The Clive Stuart head tube roundel was designed by Ken Bird to represent a fast turning wheel.
A rather ratty Clive Stuart badged track bike
According to Hilary Stone, the bike was likely a Claud Butler rebadged for use by the Clive Stuart Team. The new owner did a nice job restoring it to a fixed gear Butler. (left)
John Turner's premium build Clive Stuart in the UK, it features Nervex Lugs and was purchased in 1969
And finally my finished project. I did end up finding a slightly wider set of Cinelli bars and a more period appropriate Cinelli 1A stem replacing the 1R.
I re-positioned the brake levers and re-wrapped in a white tape. The bike looks a bit better and is now more comfortable to ride.
I found this reference to Clive Stuart in a 1977 review of a Sekai bike from Bicycling Magazine.
There are some great names on this list!
The chart shows how various bikes rated in a chain stay deflection test, supposedly the lower the number the better.
I wonder how one of today's carbon race bikes
would rate using this test method.
Mid-level Clive Stuart Bikes were built by the Holdsworthy Company in their Penge Factory. The high-end bikes were built by a number of talented frame builders. In addition, other make bikes were sometimes rebadged as CS bikes for additional exposure and for use by amateur racers.
John Turner and his CS in action
This beauty was imported in the early 70's by Yellow Jersey Cyclery in Savannah, GA USA.
Years later, David Udinsky now owner of Perry Rubber Bike Shop (Paris Roubaix Bike Shop) had the bike come in for service. He immediately recognized it from when he had worked for The Yellow Jersey Cyclery in his youth. He bought it on the spot and it is now on display (and for sale) at his shop.
Interesting build, I might have guessed it was a south London built bike by Bill Gray as it looks like a team race bike, however the bike has similar distinctive wrap around seat stays, lugs and fork crown as my bike. Hilary Stone suggests this bike was built by Paul Washington. The chrome ends, drop outs and head lugs are beautiful. I love the CS logo on the rear of the seat tube implying most would be seeing it from behind.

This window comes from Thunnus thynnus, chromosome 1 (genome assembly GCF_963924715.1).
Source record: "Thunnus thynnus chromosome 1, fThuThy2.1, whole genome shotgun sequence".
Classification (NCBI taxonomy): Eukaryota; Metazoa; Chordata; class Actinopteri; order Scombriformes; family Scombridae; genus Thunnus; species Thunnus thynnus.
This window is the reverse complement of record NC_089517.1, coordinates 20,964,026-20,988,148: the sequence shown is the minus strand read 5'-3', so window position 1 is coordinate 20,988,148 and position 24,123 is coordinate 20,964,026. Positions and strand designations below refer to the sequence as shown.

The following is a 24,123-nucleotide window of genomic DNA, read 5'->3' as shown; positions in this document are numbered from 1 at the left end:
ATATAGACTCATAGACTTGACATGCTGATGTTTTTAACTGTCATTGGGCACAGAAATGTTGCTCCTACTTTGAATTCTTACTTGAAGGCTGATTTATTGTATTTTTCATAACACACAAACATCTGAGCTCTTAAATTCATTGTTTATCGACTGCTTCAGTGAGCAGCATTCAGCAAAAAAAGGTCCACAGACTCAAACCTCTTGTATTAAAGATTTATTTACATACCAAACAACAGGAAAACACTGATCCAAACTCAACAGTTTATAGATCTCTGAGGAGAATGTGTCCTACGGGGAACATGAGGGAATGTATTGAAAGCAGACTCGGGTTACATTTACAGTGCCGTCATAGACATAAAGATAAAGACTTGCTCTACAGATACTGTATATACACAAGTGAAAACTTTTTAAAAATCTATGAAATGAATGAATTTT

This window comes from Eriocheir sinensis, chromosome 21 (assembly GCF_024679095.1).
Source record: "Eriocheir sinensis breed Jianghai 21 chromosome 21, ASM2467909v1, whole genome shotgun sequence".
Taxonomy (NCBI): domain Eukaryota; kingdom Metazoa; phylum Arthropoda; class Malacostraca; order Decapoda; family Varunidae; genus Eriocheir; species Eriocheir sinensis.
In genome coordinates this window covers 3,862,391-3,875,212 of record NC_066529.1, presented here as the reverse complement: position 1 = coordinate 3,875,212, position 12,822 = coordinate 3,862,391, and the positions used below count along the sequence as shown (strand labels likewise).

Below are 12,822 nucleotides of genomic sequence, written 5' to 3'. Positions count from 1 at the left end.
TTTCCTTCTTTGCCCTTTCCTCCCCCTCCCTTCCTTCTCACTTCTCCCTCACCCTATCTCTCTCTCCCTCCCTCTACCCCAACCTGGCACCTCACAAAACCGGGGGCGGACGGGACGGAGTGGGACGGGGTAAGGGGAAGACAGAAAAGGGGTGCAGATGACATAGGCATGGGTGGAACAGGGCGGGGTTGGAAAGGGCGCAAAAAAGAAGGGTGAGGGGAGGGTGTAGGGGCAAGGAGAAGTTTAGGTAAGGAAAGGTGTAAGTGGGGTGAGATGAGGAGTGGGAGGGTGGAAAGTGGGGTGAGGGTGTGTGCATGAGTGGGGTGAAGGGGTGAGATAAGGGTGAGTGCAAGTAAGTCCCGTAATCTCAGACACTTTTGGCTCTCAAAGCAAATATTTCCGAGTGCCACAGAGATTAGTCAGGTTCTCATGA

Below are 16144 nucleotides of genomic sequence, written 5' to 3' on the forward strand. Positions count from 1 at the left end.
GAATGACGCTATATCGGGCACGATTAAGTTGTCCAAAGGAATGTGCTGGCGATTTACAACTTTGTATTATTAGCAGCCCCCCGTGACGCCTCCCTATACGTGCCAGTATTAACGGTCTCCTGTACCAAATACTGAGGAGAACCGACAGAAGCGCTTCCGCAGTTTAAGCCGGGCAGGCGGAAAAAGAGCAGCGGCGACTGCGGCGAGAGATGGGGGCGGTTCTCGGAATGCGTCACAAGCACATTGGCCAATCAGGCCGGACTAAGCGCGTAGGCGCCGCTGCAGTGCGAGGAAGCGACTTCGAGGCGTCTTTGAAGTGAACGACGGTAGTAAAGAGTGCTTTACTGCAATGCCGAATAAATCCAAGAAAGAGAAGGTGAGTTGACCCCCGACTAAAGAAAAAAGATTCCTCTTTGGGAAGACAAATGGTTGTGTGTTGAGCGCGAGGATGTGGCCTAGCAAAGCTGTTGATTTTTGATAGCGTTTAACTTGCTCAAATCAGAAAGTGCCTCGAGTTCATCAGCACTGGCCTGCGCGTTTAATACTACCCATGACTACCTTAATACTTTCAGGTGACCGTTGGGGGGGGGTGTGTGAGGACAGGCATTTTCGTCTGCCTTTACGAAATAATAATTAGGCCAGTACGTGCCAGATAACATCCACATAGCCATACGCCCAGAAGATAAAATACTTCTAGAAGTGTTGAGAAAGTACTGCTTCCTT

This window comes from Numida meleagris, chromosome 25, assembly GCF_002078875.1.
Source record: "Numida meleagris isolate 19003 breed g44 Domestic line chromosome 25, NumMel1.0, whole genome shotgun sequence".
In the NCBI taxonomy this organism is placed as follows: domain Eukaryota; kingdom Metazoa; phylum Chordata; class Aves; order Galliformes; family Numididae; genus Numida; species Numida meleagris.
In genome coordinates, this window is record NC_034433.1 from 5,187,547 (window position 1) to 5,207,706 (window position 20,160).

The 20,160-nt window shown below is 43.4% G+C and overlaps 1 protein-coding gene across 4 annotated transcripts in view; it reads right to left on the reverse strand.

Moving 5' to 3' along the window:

Fork and rims also have CS logo.
On display at Perry Rubber Bike Shop in Savannah Georgia. The initials ALK are ingraved on the Campy brake levers don't match up with any known official team members.
Components from what I can tell are: Campy derailleurs, brakes, post and pedals. Looks like Simplex shifters, supposedly the best of that era. Cinelli bars and stem. Seamless saddle. Is that a TA crank?
Tom Hardy recently spotted this CS at Golden Gate Park in the Bay Area. (San Francisco) The Yellow paint and CS logo brought back memories from his time in the UK at boarding school in the early 70's. He was a fan of the Clive Stuart team and riders. He now rides a Holdsworth Pro.
Not much to go by in the pictures, but I'd venture to guess a mid range build. The fork crown and decal placement, are very similar to the other mid range examples above. I'm guessing those Shimano brakes are long arms to accomodate 700c wheels in a frame designed for 27" wheels. It's still a stunner in the yellow paint.
This was recently on Ebay. What a contrast to the above bike. IMO low quality frame with a CS decal. The headbadge and seat tube are dead give aways this is not a real Clive Stuart Bike. Hope the buyer didn't pay too much.
Clive Stuart - 1973 Submitted by Chris Wimpey
I found this stunning cycle on the Classic Lightweights Site. Serial #1014. Really cool fork crown design and a little different wrap around seat stay. Special Lightweight 531 tubing
Stan Sheperd of Aberdeen, sent in these photos of his Clive Stuart Touring Bike. On the left, Touring in Scotland.
I'm not sure what to make of this bike. Is it a rebadged Clive Stuart or is it a CS Tourer?
The construction seems a bit pre CS era?
Anyone care to weigh in?
Click here for
light mount and pump pegs
With the Cinelli 1R stem, narrow bars and black handlebar tape
This Atkins track frame is listed on Hilary Stone's site. It shares the same unique seat cluster detail as my bike, the Clive Stuart at Perry Rubber and the Brian Rourke example. All were the work of Paul Washington.
Darren Dawson's new bike: interesting lugwork, wrap around seatstays, a quality frame. Note the CS decal, pump pegs. Anyone have any ideas about this bike?